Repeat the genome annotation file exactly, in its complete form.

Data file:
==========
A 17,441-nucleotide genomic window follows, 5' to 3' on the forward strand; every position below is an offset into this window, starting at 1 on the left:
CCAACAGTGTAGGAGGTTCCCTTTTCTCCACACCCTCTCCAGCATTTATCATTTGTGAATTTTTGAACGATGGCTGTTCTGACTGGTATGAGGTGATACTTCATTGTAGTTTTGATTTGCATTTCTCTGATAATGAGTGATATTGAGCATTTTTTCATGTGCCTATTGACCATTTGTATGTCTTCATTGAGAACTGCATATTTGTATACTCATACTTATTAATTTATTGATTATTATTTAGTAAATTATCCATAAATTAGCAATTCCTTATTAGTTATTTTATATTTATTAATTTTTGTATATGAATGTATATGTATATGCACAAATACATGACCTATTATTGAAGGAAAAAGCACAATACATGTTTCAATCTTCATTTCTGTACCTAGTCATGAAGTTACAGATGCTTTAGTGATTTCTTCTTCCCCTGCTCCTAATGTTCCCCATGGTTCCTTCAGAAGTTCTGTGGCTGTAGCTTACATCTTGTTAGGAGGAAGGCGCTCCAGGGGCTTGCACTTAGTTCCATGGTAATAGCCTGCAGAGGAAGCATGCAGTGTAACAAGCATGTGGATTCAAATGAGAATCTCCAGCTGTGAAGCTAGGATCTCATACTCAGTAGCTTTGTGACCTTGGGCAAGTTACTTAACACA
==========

A 17,441-nucleotide genomic window follows, 5' to 3' on the forward strand; every position below is an offset into this window, starting at 1 on the left:
CCAACAGTGTAGGAGGTTCCCTTTTCTCCACACCCTCTCCAGCATTTATCATTTGTGAATTTTTGAACGATGGCTGTTCTGACTGGTATGAGGTGATACTTCATTGTAGTTTTGATTTGCATTTCTCTGATAATGAGTGATATTGAGCATTTTTTCATGTGCCTATTGACCATTTGTATGTCTTCATTGAGAACTGCATATTTGTATACTCATACTTATTAATTTATTGATTATTATTTAGTAAATTATCCATAAATTAGCAATTCCTTATTAGTTATTTTATATTTATTAATTTTTGTATATGAATGTATATGTATATGCACAAATACATGACCTATTATTGAAGGAAAAAGCACAATACATGTTTCAATCTTCATTTCTGTACCTAGTCATGAAGTTACAGATGCTTTAGTGATTTCTTCTTCCCCTGCTCCTAATGTTCCCCATGGTTCCTTCAGAAGTTCTGTGGCTGTAGCTTACATCTTGTTAGGAGGAAGGCGCTCCAGGGGCTTGCACTTAGTTCCATGGTAATAGCCTGCAGAGGAAGCATGCAGTGTAACAAGCATGTGGATTCAAATGAGAATCTCCAGCTGTGAAGCTAGGATCTCATACTCAGTAGCTTTGTGACCTTGGGCAAGTTACTTAACACA